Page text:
max_requests Crawler will raise an exception if this limit is exceeded
capture_exceptions upon encountering an exception, keep going and fail at the end of the crawl instead of during (default True)
output_summary print summary statistics and any captured exceptions and tracebacks at the end of the crawl (default True)
should_process_handlers list of "should process" handlers; see Handlers section
check_response_handlers list of "check response" handlers; see Handlers section

Rules

The crawler has to be told what URLs to follow, what forms to post and what to ignore, using Rules.

Rules are made of four parameters:

Rule(<source element regex>, <target URL/path regex>, <HTTP method>, <action to take>)

These are matched against every HTML element that the crawler encounters, with the last matching rule winning.

Actions must be one of the following objects:

  1. Request(only=False, params=None) -- follow a link or submit a form
    • only=True will retrieve a page/resource but not spider its links.
    • the dict params allows you to specify overrides for a form's default values
  2. Ignore() -- do nothing / skip
  3. Allow(status_codes) -- allow a HTTP status in the supplied list, i.e. do not consider it an error.

Example Rules

Follow all local/relative links

HYPERLINKS_ONLY_RULE_SET = [
    Rule('a', '/.*', 'GET', Request()),
    Rule('area', '/.*', 'GET', Request()),
]

Request but do not spider all links

REQUEST_ONLY_EXTERNAL_RULE_SET = [
    Rule('a', '.*', 'GET', Request(only=True)),
    Rule('area', '.*', 'GET', Request(only=True)),
]

This is useful for finding broken links. You can also check <link> tags from the <head> if you include the following rule plus set the Crawler's path_attrs to ("HREF", "SRC").

Rule('link', '.*', 'GET', Request())

Submit forms with GET or POST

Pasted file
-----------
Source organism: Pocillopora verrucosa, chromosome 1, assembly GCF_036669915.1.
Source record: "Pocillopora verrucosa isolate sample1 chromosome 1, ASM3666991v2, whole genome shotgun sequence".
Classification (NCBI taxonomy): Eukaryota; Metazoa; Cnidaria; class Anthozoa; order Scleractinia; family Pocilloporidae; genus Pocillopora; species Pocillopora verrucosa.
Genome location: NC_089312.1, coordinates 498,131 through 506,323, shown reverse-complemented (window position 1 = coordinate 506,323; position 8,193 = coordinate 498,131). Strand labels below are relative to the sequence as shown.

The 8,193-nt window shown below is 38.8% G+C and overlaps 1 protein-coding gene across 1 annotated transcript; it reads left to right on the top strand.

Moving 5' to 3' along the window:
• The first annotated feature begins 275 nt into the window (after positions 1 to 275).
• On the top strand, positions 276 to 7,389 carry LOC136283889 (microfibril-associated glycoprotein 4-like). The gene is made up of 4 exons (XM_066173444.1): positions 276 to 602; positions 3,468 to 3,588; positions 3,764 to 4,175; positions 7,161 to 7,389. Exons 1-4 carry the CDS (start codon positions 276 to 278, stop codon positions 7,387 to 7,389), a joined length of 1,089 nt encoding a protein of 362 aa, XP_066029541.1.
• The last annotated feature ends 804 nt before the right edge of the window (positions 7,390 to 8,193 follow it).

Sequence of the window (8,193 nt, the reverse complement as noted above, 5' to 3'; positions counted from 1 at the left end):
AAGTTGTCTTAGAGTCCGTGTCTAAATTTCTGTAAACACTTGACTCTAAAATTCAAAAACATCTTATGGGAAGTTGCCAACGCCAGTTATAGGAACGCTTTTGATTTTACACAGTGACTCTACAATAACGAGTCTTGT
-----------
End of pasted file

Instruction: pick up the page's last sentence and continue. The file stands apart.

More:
SUBMIT_GET_FORMS_RULE_SET = [
    Rule('form', '.*', 'GET', Request())
]

SUBMIT_POST_FORMS_RULE_SET = [
    Rule('form', '.*', 'POST', Request())
]

Forms are submitted with their default values, unless overridden using Request(params={...}) for a specific form target or excluded using (globally) using the ignore_form_fields parameter to Crawler (necessary for e.g. CSRF token fields).

Allow some routes to fail

PERMISSIVE_RULE_SET = [
    Rule('.*', '.*', 'GET', Allow([*range(400, 600)])),
    Rule('.*', '.*', 'POST', Allow([*range(400, 600)]))
]

If any HTTP error (400-599) is encountered for any request, allow it; do not error.

Crawl Graph

The crawler builds up a graph of your web application. It can be interrogated via crawler.graph when the crawl is finished.

See [the graph module](python_testing_crawler/graph.py) for the defintion of Node objects.

Handlers

Two hooks points are provided. These operate on Node objects (see above).

Whether to process a Node

Using should_process_handlers, you can register functions that take a Node and return a bool of whether the Crawler should "process" -- follow a link or submit a form -- or not.

Whether a response is acceptable

Using check_response_handlers, you can register functions that take a Node and response object (specific to your test client) and return a bool of whether the response should constitute an error.

If your function returns True, the Crawler with throw an exception.

Examples

There are currently Flask and Django examples in [the tests](tests/).

See https://github.com/python-testing-crawler/flaskr for an example of integrating into an existing application, using Flaskr, the Flask tutorial application.


*Note that all licence references and agreements mentioned in the Python Testing Crawler README section above are relevant to that project's source code only.